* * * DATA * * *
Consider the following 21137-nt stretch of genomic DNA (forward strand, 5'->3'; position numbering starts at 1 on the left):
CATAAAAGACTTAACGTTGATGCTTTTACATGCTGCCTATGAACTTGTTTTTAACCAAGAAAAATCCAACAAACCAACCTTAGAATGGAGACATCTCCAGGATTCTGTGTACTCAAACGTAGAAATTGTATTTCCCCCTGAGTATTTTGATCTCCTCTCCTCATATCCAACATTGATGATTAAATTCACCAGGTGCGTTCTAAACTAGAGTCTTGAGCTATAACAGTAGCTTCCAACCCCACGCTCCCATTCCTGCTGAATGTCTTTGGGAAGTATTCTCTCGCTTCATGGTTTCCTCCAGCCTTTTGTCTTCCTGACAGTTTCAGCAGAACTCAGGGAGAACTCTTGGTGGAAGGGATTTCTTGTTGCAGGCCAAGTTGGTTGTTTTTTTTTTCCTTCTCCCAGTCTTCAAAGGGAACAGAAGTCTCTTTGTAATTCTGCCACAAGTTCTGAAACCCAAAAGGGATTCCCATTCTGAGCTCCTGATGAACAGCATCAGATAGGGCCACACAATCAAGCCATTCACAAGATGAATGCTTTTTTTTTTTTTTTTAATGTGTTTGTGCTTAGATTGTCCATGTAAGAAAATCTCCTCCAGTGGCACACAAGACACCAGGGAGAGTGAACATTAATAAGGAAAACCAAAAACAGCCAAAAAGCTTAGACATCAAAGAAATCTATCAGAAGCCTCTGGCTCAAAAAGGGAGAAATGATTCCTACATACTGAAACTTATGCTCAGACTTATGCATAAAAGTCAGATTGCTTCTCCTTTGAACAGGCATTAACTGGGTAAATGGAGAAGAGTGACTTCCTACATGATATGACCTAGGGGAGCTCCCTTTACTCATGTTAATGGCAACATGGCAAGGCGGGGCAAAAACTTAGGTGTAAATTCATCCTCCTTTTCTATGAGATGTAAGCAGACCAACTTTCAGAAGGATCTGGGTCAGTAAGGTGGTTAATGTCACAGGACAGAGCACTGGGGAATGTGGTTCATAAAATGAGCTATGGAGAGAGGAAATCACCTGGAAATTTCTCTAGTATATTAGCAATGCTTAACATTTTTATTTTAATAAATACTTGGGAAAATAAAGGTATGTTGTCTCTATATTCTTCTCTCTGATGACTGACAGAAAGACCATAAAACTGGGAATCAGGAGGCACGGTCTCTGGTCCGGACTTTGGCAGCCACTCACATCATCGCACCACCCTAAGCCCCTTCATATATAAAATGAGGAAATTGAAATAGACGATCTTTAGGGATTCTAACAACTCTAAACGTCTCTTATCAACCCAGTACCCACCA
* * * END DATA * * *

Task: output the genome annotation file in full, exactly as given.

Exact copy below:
Consider the following 21137-nt stretch of genomic DNA (forward strand, 5'->3'; position numbering starts at 1 on the left):
CATAAAAGACTTAACGTTGATGCTTTTACATGCTGCCTATGAACTTGTTTTTAACCAAGAAAAATCCAACAAACCAACCTTAGAATGGAGACATCTCCAGGATTCTGTGTACTCAAACGTAGAAATTGTATTTCCCCCTGAGTATTTTGATCTCCTCTCCTCATATCCAACATTGATGATTAAATTCACCAGGTGCGTTCTAAACTAGAGTCTTGAGCTATAACAGTAGCTTCCAACCCCACGCTCCCATTCCTGCTGAATGTCTTTGGGAAGTATTCTCTCGCTTCATGGTTTCCTCCAGCCTTTTGTCTTCCTGACAGTTTCAGCAGAACTCAGGGAGAACTCTTGGTGGAAGGGATTTCTTGTTGCAGGCCAAGTTGGTTGTTTTTTTTTTCCTTCTCCCAGTCTTCAAAGGGAACAGAAGTCTCTTTGTAATTCTGCCACAAGTTCTGAAACCCAAAAGGGATTCCCATTCTGAGCTCCTGATGAACAGCATCAGATAGGGCCACACAATCAAGCCATTCACAAGATGAATGCTTTTTTTTTTTTTTTTAATGTGTTTGTGCTTAGATTGTCCATGTAAGAAAATCTCCTCCAGTGGCACACAAGACACCAGGGAGAGTGAACATTAATAAGGAAAACCAAAAACAGCCAAAAAGCTTAGACATCAAAGAAATCTATCAGAAGCCTCTGGCTCAAAAAGGGAGAAATGATTCCTACATACTGAAACTTATGCTCAGACTTATGCATAAAAGTCAGATTGCTTCTCCTTTGAACAGGCATTAACTGGGTAAATGGAGAAGAGTGACTTCCTACATGATATGACCTAGGGGAGCTCCCTTTACTCATGTTAATGGCAACATGGCAAGGCGGGGCAAAAACTTAGGTGTAAATTCATCCTCCTTTTCTATGAGATGTAAGCAGACCAACTTTCAGAAGGATCTGGGTCAGTAAGGTGGTTAATGTCACAGGACAGAGCACTGGGGAATGTGGTTCATAAAATGAGCTATGGAGAGAGGAAATCACCTGGAAATTTCTCTAGTATATTAGCAATGCTTAACATTTTTATTTTAATAAATACTTGGGAAAATAAAGGTATGTTGTCTCTATATTCTTCTCTCTGATGACTGACAGAAAGACCATAAAACTGGGAATCAGGAGGCACGGTCTCTGGTCCGGACTTTGGCAGCCACTCACATCATCGCACCACCCTAAGCCCCTTCATATATAAAATGAGGAAATTGAAATAGACGATCTTTAGGGATTCTAACAACTCTAAACGTCTCTTATCAACCCAGTACCCACCA